If purchases of new equipment are uncontrolled, these threats are magnified. For example, when wireless access points became cheaper, it was often found that office users would purchase their own so they could eliminate cables or allow greater movement within their offices. As these purchases were often made without the knowledge of the IT department, problems ranging from data collisions to serious security holes are opened up through badly configured devices. More often than not these were utilized by passers-by, keen to piggy-back on free internet connections to get email. But who is to say the guy in the coffee shop down the road isn't using your open access point to download illegal content or is doing something more insidious such as accessing your personnel or pay-roll records?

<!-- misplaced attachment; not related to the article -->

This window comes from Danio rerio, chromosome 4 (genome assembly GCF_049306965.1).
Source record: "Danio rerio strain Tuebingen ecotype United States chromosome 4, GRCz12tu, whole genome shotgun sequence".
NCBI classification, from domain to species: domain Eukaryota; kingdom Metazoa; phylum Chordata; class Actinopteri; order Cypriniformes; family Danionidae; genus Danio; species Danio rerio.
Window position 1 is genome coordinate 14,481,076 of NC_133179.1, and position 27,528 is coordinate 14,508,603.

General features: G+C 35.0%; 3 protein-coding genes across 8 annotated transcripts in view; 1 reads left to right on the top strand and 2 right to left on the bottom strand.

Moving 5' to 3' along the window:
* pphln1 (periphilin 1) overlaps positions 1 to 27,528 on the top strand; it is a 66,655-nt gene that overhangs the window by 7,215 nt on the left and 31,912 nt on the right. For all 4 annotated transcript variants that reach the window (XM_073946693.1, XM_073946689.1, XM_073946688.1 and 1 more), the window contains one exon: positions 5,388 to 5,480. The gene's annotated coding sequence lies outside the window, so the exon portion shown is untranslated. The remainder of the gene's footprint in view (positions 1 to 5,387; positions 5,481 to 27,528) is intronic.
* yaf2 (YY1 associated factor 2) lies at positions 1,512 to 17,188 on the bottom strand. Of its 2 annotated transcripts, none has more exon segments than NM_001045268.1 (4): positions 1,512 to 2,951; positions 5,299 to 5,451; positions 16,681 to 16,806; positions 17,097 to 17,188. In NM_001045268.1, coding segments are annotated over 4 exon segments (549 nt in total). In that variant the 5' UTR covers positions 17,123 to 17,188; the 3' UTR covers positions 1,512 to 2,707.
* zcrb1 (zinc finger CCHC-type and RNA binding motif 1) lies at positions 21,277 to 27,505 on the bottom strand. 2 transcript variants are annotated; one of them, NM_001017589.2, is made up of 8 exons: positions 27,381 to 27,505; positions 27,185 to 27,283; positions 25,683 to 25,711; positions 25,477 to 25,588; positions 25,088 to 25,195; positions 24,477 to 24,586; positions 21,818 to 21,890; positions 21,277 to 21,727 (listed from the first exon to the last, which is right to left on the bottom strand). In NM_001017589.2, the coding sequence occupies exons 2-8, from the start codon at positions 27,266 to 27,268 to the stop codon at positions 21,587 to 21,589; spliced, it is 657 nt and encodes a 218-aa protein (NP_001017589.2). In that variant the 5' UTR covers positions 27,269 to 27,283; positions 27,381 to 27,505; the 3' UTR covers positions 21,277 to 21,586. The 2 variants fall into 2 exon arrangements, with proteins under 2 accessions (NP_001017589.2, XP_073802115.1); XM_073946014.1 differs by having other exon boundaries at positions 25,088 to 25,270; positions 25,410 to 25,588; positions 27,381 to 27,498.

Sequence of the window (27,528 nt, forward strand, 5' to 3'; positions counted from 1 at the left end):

Security also covers protecting individual operating systems from threats such as viruses and other software that falls under the umbrella of so called malware. For many years the operating system of choice that hackers would target was Microsoft operating systems. Some LXI boxes run these operating systems, but if yours does not, it is certainly no reason to be complacent. Malware can be targeted at any operating systems vulnerability. Malware exists for almost any platform you care to mention, including the various flavours of Linux and Mac OSX. And targeted malware can emerge very quickly as vulnerabilities are discovered, often within a few hours. So it is essential that your device is secured as embedded devices such as those in an LXI device often do not have sufficient storage capacity to run anti-virus programs. Your IT department will be able to give you specific instructions regarding their particular security policies, and help you implement a system that is safe for the greater network and secure.